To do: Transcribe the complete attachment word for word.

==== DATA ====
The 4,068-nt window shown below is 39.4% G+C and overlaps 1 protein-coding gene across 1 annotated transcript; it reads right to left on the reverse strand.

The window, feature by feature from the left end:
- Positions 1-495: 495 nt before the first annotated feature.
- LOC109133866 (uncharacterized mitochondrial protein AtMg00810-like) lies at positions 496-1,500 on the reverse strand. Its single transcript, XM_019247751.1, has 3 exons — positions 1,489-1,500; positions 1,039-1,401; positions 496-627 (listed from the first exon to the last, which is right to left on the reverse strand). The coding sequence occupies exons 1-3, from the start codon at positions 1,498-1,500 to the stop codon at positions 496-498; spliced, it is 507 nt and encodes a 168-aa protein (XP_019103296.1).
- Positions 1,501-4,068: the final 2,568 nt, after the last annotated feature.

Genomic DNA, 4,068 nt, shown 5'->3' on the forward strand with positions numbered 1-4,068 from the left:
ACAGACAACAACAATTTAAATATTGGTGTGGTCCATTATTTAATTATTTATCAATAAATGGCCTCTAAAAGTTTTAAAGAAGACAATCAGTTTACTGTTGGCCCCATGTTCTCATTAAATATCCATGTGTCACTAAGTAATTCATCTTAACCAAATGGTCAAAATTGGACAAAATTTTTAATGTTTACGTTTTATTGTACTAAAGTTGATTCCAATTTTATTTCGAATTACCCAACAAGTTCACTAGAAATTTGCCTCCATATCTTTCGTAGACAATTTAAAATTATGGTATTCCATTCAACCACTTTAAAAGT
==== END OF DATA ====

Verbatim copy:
The 4,068-nt window shown below is 39.4% G+C and overlaps 1 protein-coding gene across 1 annotated transcript; it reads right to left on the reverse strand.

The window, feature by feature from the left end:
- Positions 1-495: 495 nt before the first annotated feature.
- LOC109133866 (uncharacterized mitochondrial protein AtMg00810-like) lies at positions 496-1,500 on the reverse strand. Its single transcript, XM_019247751.1, has 3 exons — positions 1,489-1,500; positions 1,039-1,401; positions 496-627 (listed from the first exon to the last, which is right to left on the reverse strand). The coding sequence occupies exons 1-3, from the start codon at positions 1,498-1,500 to the stop codon at positions 496-498; spliced, it is 507 nt and encodes a 168-aa protein (XP_019103296.1).
- Positions 1,501-4,068: the final 2,568 nt, after the last annotated feature.

Genomic DNA, 4,068 nt, shown 5'->3' on the forward strand with positions numbered 1-4,068 from the left:
ACAGACAACAACAATTTAAATATTGGTGTGGTCCATTATTTAATTATTTATCAATAAATGGCCTCTAAAAGTTTTAAAGAAGACAATCAGTTTACTGTTGGCCCCATGTTCTCATTAAATATCCATGTGTCACTAAGTAATTCATCTTAACCAAATGGTCAAAATTGGACAAAATTTTTAATGTTTACGTTTTATTGTACTAAAGTTGATTCCAATTTTATTTCGAATTACCCAACAAGTTCACTAGAAATTTGCCTCCATATCTTTCGTAGACAATTTAAAATTATGGTATTCCATTCAACCACTTTAAAAGT